• Simone and Linda had dinner with Jerry Holkins and had a lively discussion about Assassin’s Creed: Unity. We go on a rant about whether it makes sense to hide in haystacks, in closets, or in both.Assassin's Creed Unity
  • We talk about the video games we’ve been playing: Peggle Blast (Simone), Broken Age (Courtney), Year Walk (Nicole), plus the usefulness of walkthroughs. And why it’s always good to play hard puzzle games with a friend.
  • Although violence in video games sometimes looks bad to non-players, most video game players actually experience the violence in video games in much the same way that chess players do—as just a part of playing the game and trying to be a good competitor. (And yet, how we wish there were more creative games like SplatoonPortal, and Phoenix Wright: Ace Attorney that don’t involve “killing” things.)
  • Some video games are really funny, like the indie game I Am Bread, in which you’re a piece of bread trying to toast yourself, and a game that’s a favorite of Courtney’s, Octodad: The Dadliest Catch.
    Octodad Dadliest Catch

    Octodad: Dadliest Catch is fun and funny.

  • Not everyone is going to enjoy video games. And that’s okay. But we live for the day when “gamer” carries the same type of (mellow) connotations as “movie fan” or “reader.”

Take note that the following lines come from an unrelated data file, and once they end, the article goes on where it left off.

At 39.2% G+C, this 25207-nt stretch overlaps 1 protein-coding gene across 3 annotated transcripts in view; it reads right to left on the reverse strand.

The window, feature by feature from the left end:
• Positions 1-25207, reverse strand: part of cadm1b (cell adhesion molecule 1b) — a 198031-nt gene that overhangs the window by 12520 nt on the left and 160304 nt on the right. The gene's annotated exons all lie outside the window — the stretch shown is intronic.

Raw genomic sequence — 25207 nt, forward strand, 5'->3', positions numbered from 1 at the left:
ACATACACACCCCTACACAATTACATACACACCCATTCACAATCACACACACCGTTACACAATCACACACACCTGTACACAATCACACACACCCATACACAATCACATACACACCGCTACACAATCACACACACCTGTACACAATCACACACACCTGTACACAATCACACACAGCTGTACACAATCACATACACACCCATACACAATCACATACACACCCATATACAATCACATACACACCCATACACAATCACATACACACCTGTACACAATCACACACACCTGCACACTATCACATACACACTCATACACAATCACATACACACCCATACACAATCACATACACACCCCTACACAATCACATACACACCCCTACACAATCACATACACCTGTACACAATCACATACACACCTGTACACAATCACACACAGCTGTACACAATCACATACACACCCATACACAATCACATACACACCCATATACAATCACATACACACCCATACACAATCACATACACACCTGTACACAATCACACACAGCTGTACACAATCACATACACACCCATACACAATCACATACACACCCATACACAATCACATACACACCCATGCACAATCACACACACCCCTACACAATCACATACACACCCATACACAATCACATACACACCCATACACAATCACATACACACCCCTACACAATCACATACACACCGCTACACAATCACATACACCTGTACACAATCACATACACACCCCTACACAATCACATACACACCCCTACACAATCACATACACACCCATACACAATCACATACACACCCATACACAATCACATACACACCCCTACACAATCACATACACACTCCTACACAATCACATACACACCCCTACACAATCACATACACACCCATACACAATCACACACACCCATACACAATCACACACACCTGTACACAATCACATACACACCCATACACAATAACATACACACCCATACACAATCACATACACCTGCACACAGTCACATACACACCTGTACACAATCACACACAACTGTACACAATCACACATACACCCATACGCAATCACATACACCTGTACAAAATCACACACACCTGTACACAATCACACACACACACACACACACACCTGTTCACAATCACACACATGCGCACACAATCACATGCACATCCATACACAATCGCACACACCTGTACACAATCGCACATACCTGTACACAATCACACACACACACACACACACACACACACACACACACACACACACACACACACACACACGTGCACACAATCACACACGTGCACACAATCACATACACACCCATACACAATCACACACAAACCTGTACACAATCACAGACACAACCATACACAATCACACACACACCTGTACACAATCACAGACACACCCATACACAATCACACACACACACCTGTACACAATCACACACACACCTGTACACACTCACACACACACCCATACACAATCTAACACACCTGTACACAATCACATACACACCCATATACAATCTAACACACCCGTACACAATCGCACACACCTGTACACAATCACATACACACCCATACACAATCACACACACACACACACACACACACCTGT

• Somehow we get off on a long tangent about the myriad Star Trek series on TV.
  • We talk about the merits of an article in Gamasutra in which the author complains about the tyranny of popularity—how being popular makes games more popular, but it’s hard to break in and become popular in the first place.
  • We talk about Steam, an excellent place to buy video games on the Internet, and why it’s great. Especially with the new increased ability for games to ban players.
  • The June E3 conference is the place where many new games are announced. There’s a new press conference for PC games planned for E3. If you like being the first among your friends to find out when games are coming out, you can watch the streaming press conferences—or just wait for Pixelkin’s coverage of E3, because we’ll be watching and posting articles the whole time.

This podcast was recorded in the studios of the Jack Straw Cultural Center in Seattle. Music by Pat Goodwin at Novelty Shop Creative. Nicole Tanner, Linda Breneman, Simone de Rochefort, and Courtney Holmes participated in this podcast. Thanks for listening!

And don’t forget to subscribe on iTunes or subscribe to our RSS feed!

 
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Game Walkthroughs Aren’t Cheating—They’re Research

Posted by | Tips for Parents | 2 Comments

If you’ve watched your kids struggle with a game, then head to Google and suddenly come back and easily move on to the next level, you might wonder if they’re cheating. Are they short-circuiting something that’s supposed to be a learning experience? We know games can be useful educational tools, but how effective can they be if kids are looking up how to do everything?